SEOUL — South Korea on Friday urged General Motors' local subsidiary and labor union to reach a wage deal swiftly, after the automaker failed to make bonus payments — and triggered a violent protest in which workers ransacked GM's executive offices.
The government said it could discuss financial support for the money-losing GM unit on condition of an agreement. GM, which in February announced it would shut one of its South Korean factories, said it will file for bankruptcy should the union refuse to make concessions by April 20.
The latest comments, made by the industry minister during a meeting with GM Korea's chief executive, came as tension escalates after the automaker was unable to make the bonus payments agreed last year and planned for Friday.
Union members protested in response, entering the CEO's office and removing and smashing chairs and desks, all caught on video.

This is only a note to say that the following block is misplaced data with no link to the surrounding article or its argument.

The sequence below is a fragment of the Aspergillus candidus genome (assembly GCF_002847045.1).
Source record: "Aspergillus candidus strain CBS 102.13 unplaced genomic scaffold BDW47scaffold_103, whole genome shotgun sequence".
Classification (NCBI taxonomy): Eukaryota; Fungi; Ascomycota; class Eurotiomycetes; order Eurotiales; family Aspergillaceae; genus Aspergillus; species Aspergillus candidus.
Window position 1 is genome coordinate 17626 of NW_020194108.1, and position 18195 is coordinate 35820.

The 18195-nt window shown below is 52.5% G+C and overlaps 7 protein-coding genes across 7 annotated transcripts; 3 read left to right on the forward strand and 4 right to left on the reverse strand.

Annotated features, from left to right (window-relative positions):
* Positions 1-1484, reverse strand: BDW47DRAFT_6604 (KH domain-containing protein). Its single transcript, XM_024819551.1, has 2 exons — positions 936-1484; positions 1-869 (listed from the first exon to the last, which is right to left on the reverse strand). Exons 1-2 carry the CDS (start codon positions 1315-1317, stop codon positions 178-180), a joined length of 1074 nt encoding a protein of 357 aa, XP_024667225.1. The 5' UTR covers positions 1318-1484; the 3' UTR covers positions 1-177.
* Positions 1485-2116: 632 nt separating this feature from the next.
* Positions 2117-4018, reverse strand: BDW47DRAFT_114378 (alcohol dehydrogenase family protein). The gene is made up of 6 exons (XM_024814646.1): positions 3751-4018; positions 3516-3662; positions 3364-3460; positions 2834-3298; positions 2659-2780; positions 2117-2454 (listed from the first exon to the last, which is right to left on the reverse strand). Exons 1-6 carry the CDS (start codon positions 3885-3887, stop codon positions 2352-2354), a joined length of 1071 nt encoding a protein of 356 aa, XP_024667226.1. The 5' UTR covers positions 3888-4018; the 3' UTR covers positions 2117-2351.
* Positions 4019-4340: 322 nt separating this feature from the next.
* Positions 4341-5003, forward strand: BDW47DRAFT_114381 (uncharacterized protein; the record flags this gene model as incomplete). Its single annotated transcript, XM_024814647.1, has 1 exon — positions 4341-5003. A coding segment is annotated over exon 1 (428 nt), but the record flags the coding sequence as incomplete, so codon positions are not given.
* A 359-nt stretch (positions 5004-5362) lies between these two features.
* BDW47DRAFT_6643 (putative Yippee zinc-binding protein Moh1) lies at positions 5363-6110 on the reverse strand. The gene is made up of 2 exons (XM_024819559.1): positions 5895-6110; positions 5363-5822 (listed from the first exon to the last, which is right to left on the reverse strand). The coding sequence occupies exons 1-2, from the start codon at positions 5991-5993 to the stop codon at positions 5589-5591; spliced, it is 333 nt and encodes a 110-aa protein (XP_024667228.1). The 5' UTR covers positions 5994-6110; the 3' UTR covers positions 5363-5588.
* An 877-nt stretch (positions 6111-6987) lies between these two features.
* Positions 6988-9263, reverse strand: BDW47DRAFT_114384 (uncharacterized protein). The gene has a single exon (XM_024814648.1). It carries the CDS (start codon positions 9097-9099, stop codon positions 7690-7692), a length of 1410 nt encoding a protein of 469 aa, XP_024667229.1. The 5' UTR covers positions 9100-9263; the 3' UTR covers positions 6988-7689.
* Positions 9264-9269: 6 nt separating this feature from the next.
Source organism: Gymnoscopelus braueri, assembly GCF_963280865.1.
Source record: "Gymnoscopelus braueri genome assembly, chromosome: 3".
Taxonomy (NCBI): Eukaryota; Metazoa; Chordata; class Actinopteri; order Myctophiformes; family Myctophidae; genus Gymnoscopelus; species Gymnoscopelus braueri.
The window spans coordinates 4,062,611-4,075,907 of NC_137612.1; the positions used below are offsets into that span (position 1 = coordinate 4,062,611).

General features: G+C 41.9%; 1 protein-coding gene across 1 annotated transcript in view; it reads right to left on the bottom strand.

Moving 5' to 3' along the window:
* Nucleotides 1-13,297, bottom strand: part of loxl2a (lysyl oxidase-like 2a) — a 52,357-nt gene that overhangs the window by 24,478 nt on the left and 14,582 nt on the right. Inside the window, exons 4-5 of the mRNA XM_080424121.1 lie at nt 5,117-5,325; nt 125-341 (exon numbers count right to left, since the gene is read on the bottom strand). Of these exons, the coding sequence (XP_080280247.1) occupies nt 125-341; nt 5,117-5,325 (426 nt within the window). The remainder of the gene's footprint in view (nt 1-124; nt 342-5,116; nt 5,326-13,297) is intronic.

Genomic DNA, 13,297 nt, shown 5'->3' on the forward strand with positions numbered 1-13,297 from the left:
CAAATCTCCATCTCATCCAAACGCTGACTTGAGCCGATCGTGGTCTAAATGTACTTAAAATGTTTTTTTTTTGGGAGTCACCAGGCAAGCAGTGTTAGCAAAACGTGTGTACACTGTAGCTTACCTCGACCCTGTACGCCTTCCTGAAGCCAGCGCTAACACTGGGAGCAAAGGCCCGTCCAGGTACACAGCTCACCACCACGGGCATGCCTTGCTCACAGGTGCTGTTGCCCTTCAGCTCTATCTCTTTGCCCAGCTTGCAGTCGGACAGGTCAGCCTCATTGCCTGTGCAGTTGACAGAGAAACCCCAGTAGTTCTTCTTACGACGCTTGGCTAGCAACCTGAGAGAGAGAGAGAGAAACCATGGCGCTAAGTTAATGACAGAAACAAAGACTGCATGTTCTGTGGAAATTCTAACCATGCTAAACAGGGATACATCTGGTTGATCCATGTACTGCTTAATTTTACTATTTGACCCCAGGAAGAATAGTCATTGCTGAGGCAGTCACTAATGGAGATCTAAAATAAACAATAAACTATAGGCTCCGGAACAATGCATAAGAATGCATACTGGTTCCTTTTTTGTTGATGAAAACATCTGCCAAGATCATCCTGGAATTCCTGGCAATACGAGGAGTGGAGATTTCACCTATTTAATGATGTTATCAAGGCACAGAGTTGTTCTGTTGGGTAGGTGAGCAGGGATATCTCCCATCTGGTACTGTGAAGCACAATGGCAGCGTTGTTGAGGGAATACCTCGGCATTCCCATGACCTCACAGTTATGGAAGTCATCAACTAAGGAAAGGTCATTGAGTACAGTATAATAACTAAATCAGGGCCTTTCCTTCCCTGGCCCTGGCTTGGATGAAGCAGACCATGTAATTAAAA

"Should the industrial conflict seen yesterday and today happen again, it will be difficult for (GM Korea) to gain public support and government support," Paik Un-gyu, minister of trade, industry and energy, said in a statement.
GM's union accepted the company's demand for a wage freeze and no bonuses for this year, but opposes a proposal to cut benefits as well as its plan to shut down the Gunsan plant.
South Korea has designated the city of Gunsan an "industrial crisis zone" over GM's shutdown plans and the closure of a shipyard last year. The new designation provides broader financial support to workers and businesses, and is one notch above its previous designation as a "crisis zone for industry and employment."